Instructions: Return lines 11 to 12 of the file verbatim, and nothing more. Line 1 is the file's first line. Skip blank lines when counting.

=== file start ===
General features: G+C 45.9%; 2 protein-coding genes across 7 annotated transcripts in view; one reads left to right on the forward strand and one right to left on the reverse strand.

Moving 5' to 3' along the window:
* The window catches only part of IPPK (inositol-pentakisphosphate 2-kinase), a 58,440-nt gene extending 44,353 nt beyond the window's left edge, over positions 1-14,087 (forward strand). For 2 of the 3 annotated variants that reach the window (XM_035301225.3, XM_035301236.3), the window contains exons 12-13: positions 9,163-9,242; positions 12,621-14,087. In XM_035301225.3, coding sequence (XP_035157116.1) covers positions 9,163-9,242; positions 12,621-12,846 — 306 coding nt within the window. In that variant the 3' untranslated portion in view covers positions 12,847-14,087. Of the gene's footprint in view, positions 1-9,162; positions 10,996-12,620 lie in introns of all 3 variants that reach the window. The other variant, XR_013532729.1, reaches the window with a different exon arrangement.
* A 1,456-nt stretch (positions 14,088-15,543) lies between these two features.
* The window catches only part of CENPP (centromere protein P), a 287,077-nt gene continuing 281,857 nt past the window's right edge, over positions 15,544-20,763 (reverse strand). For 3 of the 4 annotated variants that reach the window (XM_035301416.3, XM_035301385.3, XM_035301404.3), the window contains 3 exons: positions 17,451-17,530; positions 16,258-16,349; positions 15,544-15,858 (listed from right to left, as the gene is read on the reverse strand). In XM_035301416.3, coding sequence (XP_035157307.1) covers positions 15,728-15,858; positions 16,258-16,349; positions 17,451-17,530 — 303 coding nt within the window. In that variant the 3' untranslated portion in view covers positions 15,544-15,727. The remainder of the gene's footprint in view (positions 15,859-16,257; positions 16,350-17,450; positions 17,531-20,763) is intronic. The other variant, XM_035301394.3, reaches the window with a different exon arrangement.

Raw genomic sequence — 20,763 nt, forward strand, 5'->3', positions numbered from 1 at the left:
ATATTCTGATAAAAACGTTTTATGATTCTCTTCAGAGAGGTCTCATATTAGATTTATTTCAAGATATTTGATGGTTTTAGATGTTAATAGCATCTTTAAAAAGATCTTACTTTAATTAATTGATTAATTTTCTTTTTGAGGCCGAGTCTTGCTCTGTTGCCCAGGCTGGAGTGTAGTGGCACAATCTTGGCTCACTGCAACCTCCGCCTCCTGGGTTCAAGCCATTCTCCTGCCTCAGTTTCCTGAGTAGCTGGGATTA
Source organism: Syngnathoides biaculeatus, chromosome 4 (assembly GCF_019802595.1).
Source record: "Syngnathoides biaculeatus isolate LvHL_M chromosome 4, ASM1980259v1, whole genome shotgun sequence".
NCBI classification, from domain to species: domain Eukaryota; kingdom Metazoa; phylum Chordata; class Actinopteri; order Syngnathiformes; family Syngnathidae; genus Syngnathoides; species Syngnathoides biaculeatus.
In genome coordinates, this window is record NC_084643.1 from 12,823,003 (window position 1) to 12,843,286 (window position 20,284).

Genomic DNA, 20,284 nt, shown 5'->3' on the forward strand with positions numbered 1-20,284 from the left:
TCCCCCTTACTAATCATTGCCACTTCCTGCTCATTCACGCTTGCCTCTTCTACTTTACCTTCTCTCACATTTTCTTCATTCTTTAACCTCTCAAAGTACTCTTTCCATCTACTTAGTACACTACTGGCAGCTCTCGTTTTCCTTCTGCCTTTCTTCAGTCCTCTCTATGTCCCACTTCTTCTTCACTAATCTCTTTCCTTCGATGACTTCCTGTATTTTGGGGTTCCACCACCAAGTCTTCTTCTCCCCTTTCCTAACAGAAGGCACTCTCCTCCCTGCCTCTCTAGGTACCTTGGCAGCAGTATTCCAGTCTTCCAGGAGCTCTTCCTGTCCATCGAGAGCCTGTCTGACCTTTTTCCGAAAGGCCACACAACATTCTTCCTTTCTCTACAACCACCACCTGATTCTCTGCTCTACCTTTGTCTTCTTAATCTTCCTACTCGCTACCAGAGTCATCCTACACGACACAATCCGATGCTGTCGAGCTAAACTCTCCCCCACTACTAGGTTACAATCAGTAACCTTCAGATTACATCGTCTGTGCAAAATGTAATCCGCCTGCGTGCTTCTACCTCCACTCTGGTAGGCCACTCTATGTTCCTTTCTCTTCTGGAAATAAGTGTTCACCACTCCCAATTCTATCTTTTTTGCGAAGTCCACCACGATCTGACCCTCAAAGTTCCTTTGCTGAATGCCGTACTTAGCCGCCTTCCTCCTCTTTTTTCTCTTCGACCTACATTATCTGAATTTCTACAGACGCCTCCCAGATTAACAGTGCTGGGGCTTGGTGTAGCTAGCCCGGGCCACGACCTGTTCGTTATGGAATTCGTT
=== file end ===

In genome coordinates, this window is record NC_084643.1 from 12,823,003 (window position 1) to 12,843,286 (window position 20,284).

Genomic DNA, 20,284 nt, shown 5'->3' on the forward strand with positions numbered 1-20,284 from the left: